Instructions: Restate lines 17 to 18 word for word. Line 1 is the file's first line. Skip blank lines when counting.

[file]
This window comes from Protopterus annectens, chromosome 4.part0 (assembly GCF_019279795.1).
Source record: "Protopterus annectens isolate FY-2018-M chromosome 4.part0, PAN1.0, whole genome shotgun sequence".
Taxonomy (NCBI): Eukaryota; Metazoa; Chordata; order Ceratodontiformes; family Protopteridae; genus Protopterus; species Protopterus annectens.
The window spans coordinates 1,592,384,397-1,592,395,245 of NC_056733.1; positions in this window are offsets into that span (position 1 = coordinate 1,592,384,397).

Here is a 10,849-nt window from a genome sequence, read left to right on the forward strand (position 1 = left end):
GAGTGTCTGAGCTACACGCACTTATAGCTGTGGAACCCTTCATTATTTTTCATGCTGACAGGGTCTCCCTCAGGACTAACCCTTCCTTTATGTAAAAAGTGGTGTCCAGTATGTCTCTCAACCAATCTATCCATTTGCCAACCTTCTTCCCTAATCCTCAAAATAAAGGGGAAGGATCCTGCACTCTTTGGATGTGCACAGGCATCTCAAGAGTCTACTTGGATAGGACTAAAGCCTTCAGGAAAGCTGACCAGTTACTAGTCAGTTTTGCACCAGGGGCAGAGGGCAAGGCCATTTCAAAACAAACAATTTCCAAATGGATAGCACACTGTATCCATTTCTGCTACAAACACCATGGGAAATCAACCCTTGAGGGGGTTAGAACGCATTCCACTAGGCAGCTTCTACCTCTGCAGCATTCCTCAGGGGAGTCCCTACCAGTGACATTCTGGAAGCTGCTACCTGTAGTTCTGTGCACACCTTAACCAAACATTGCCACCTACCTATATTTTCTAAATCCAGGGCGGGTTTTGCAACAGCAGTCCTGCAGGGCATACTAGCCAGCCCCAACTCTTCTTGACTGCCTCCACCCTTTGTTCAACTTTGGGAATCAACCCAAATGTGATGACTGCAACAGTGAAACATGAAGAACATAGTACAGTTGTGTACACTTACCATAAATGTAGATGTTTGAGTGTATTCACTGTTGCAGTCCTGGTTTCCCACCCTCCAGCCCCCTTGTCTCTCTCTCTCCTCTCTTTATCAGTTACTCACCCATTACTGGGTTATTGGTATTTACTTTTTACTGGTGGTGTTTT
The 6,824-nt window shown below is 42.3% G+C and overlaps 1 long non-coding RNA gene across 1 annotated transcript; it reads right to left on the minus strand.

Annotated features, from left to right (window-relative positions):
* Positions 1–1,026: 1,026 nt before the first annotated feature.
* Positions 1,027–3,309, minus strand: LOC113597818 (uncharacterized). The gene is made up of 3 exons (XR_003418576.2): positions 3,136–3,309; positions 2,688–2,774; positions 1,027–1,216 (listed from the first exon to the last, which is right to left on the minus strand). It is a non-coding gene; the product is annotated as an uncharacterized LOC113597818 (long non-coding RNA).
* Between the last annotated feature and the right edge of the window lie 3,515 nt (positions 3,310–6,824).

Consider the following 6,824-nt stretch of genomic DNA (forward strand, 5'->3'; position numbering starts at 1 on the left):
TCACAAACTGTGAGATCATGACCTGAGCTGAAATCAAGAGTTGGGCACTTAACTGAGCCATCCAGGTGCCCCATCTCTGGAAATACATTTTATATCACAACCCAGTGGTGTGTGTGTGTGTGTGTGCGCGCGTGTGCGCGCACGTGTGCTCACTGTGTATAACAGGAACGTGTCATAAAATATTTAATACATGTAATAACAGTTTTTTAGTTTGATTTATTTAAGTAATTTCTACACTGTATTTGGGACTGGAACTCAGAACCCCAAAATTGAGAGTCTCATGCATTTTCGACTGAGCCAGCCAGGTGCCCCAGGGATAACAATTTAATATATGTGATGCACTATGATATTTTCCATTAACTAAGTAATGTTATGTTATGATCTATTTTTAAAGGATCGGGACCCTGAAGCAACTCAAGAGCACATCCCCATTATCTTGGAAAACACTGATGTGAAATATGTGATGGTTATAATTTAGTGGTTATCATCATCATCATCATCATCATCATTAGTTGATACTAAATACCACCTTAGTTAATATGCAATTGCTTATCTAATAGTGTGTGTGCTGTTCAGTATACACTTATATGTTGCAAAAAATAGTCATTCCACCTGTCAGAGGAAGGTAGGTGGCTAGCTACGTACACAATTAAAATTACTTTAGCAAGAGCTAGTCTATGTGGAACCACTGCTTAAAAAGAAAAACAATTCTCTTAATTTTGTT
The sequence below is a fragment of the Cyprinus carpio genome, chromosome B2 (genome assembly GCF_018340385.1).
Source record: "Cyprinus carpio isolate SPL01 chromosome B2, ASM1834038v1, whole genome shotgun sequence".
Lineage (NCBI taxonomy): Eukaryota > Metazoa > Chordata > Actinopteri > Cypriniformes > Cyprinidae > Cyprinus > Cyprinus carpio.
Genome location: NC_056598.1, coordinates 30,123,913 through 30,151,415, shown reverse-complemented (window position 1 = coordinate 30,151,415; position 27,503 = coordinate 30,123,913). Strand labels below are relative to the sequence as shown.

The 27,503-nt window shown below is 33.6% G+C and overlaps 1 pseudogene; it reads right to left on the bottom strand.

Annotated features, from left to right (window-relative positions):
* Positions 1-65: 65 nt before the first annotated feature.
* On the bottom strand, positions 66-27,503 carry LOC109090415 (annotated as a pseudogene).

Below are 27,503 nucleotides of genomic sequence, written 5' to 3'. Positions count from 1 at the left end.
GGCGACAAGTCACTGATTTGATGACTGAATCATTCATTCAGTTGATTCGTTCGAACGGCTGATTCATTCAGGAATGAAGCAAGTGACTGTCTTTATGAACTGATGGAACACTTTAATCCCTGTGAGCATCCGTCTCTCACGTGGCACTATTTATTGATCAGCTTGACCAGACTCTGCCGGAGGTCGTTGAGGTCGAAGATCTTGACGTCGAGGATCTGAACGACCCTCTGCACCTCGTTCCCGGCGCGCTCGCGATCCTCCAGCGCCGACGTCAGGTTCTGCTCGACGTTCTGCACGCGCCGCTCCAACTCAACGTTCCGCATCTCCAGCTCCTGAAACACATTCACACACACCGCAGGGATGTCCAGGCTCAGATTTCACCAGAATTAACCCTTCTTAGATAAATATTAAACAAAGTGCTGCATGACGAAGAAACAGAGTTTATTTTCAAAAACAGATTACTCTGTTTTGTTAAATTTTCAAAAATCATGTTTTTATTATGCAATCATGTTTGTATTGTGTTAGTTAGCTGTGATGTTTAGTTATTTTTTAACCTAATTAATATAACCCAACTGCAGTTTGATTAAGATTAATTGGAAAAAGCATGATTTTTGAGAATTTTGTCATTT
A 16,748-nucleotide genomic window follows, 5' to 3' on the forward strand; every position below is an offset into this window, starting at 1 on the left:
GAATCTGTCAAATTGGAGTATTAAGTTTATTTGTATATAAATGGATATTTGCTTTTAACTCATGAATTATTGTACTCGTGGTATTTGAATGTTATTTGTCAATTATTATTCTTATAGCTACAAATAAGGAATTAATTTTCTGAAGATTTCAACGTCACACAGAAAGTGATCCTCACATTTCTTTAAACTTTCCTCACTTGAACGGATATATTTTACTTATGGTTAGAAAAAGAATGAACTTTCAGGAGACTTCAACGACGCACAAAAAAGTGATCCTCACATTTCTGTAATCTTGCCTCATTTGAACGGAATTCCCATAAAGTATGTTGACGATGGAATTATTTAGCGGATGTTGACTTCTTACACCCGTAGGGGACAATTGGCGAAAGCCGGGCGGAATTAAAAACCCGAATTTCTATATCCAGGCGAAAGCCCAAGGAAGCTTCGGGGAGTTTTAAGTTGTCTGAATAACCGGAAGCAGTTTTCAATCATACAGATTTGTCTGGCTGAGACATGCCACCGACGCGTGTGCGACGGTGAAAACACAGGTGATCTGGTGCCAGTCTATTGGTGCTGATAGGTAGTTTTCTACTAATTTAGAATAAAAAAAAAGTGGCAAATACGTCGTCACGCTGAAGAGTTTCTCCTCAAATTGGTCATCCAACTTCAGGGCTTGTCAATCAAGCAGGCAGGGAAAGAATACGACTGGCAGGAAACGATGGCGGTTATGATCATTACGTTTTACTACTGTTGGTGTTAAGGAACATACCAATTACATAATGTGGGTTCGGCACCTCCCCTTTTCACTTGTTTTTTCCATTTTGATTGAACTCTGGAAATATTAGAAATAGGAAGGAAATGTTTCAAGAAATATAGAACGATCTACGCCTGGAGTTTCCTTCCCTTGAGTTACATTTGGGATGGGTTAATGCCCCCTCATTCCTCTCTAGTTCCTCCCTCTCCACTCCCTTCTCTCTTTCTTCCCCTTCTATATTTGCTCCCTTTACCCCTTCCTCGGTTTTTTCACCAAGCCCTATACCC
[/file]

Genome location: NC_056598.1, coordinates 30,123,913 through 30,151,415, shown reverse-complemented (window position 1 = coordinate 30,151,415; position 27,503 = coordinate 30,123,913). Strand labels below are relative to the sequence as shown.

The 27,503-nt window shown below is 33.6% G+C and overlaps 1 pseudogene; it reads right to left on the bottom strand.